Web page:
A Unique Boon to Brazilian Arts

Article excerpt

A payroll tax imposed on and collected by Brazilian companies to finance arts groups means that as the work force of nearly 200 million people expands, so does the organization's budget.

All over the world, cultural organizations are tightening budgets and paring back productions. But Danilo Miranda faces a different challenge, making him the envy of his peers: As the director of Brazil's leading arts financing entity, his budget is growing 10 percent or more annually, and he must figure out ways to spend that bounty -- $600 million a year.

Standing at the window of his office here one afternoon late last year, Mr. Miranda pointed to one of his group's most ambitious initiatives. In the courtyard below, the avant-garde French troupe Theatre du Soleil, based in Paris and led by Ariane Mnouchkine, was erecting a giant tent where it would begin a tour of Brazil.

Mr. Miranda's organization, SESC, a Portuguese abbreviation for Social Service of Commerce, is also strengthening ties with U.S. artists. It sponsors a jazz festival in conjunction with Nublu, the New York record label; has signed an "institutional partnership" with the Spanish-language TeatroStageFest company; and has presented work by the musician David Byrne, the salsa drummer Bobby Sanabria and the director and playwright Robert Wilson. Mr. Wilson, whose works include the operas "Einstein on the Beach" and "The Civil Wars," is discussing a long-term collaboration with SESC, as is the Globalfest showcase of world music held in New York every January.

"Our fundamental guiding principle is to use culture as a tool for education and transformation, to improve people's lives, and we're in a position to fulfill that mission, thank God," Mr. Miranda said. "Over the last decade, our budget has been doubling every six years or so. It's incredible, no?"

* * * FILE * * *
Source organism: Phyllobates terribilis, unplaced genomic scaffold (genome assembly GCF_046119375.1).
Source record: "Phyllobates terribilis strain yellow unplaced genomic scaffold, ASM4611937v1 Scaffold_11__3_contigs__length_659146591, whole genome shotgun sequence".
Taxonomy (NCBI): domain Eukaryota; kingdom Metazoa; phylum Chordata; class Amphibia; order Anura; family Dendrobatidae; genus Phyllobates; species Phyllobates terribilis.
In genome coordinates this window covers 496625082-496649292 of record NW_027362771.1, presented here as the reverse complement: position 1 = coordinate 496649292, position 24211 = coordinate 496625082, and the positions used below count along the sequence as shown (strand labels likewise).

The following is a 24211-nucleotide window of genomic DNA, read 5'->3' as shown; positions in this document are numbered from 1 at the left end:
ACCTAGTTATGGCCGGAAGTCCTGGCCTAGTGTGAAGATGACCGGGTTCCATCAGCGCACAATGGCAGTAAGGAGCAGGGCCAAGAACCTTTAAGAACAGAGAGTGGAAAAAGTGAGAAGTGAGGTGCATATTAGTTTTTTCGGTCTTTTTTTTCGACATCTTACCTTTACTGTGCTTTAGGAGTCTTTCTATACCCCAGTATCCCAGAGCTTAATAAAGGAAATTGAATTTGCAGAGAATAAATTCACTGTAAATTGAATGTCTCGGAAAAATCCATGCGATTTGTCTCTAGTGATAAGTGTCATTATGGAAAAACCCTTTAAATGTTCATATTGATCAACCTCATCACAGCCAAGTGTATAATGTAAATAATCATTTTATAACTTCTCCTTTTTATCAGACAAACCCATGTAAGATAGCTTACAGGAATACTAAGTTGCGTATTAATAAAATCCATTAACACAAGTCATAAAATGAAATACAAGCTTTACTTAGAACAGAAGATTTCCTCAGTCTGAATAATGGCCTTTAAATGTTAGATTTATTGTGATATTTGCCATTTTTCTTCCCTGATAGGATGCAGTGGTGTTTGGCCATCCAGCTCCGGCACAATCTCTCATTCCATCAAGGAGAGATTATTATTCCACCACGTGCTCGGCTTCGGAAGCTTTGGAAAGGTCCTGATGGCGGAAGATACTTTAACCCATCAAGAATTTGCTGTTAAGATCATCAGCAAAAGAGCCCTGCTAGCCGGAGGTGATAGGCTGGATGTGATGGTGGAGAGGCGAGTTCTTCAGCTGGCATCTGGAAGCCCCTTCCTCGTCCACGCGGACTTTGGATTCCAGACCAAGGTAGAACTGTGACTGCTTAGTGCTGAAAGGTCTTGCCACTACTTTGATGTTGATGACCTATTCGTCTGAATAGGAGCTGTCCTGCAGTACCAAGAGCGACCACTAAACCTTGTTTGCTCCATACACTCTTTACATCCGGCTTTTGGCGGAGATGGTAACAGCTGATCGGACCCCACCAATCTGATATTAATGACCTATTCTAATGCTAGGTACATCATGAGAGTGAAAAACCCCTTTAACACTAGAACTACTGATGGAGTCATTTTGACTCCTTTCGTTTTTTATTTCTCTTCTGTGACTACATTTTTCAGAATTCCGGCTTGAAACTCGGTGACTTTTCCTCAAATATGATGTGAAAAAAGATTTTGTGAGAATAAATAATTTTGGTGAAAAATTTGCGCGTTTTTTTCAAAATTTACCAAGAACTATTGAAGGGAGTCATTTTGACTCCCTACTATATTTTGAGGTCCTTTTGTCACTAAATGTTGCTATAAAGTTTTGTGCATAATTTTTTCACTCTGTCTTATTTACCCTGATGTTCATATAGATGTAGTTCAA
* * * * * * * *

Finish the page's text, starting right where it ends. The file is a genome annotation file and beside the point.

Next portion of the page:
SESC owes its enviable position largely to a financing model that its leaders believe is unique in the world. A private, nonprofit entity whose role is enshrined in the Constitution, the organization derives its budget from a 1.5 percent payroll tax imposed on and collected by Brazilian companies, so as the work force in the nation of nearly 200 million expands, so does the organization's budget.

In the United States and Europe, the economic crisis has prompted severe cutbacks in government and business financing of cultural undertakings. But the Brazilian economy, now the world's sixth largest, grew 7.5 percent in 2010 and just under 3 percent last year.

The labor force has been growing even faster. Abram Szajman, who in his capacity as the president of the Sao Paulo state chamber of commerce also oversees SESC's regional council, estimated that receipts from the payroll tax increased 10 to 12 percent last year.

"Brazil is growing, and so our needs, and those of our workers, are also growing," he said. "They want access not just to sports and health facilities but also to art, music and other cultural activities, whether from Brazil or abroad, and that's part of our charter."

The group's big push may not have registered yet with arts consumers outside Brazil. But its emergence as a global force has not gone unnoticed by artists or the people who pay for their work.

"The Brazilians are rolling in money," said Jennifer P. Goodale, director of the Trust for Mutual Understanding, which works with Eastern European and Asian countries on cultural exchange programs. "What with the Olympics and all, it's their turn, their time."

SESC is not the only entity making an effort to expand its activities and to raise Brazil's cultural profile internationally. The Brazilian Foreign Ministry and states and cities have programs to assist musicians' tours abroad and promote films and other works, and the national government is looking at ways to strengthen a 20- year-old law that gives tax breaks to corporations that finance arts programs.

"The cultural dynamism, the monetary stability, the process of social inclusion -- all of that makes Brazilian culture a very valid pathway for the exercise of soft power, a way to make our society better known and better understood by others," said Celso Lafer, a former foreign minister who is also an author and a member of the Brazilian Academy of Letters. …